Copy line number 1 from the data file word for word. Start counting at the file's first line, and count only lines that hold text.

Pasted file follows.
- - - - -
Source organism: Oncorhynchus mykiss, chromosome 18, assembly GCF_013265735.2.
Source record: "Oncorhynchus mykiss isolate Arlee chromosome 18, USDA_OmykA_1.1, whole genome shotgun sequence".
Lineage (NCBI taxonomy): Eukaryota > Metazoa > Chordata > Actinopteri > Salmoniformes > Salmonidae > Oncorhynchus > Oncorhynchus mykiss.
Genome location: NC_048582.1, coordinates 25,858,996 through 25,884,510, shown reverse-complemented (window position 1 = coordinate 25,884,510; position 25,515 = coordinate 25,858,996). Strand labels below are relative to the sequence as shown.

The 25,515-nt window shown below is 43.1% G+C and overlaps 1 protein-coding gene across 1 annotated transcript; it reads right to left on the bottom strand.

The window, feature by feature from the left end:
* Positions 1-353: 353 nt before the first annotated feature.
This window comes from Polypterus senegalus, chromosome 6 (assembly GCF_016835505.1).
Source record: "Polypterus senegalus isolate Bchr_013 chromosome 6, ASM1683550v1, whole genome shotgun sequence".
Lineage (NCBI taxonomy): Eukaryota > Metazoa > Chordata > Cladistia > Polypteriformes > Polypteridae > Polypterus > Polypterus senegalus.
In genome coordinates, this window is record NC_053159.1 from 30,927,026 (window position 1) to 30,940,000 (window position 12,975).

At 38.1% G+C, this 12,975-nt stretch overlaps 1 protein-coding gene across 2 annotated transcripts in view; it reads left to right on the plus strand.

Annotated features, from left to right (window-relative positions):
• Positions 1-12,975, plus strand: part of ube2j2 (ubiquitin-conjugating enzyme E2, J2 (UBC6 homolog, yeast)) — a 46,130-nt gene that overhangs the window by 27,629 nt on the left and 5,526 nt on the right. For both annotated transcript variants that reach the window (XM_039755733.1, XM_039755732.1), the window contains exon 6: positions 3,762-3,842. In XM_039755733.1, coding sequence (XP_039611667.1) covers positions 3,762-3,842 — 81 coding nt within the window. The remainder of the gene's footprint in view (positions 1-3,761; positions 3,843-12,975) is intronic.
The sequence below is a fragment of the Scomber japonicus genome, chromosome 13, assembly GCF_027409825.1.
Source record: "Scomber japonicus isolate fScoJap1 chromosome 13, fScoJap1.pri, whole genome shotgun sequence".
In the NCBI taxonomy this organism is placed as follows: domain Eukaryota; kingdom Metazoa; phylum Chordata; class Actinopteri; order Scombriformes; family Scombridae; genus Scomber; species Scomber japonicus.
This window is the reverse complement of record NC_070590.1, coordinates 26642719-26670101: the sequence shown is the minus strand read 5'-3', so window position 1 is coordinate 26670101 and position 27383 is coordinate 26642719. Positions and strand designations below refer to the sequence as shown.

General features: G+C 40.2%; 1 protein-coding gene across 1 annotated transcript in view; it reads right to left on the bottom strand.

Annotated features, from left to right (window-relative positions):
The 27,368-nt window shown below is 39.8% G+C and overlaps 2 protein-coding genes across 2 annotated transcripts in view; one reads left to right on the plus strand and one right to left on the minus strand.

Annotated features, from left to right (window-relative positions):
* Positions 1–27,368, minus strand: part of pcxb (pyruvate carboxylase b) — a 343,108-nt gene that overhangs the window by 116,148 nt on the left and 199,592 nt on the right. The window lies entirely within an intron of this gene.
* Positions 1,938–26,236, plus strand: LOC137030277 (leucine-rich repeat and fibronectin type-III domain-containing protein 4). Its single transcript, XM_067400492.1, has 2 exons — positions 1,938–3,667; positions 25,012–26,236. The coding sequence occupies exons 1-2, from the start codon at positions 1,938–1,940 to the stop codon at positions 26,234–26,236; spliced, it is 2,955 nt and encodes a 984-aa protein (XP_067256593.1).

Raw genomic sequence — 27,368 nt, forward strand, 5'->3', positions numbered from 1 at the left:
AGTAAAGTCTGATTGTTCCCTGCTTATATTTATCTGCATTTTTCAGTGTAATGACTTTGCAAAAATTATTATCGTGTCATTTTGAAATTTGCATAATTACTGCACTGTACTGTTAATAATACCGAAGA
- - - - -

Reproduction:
Source organism: Oncorhynchus mykiss, chromosome 18, assembly GCF_013265735.2.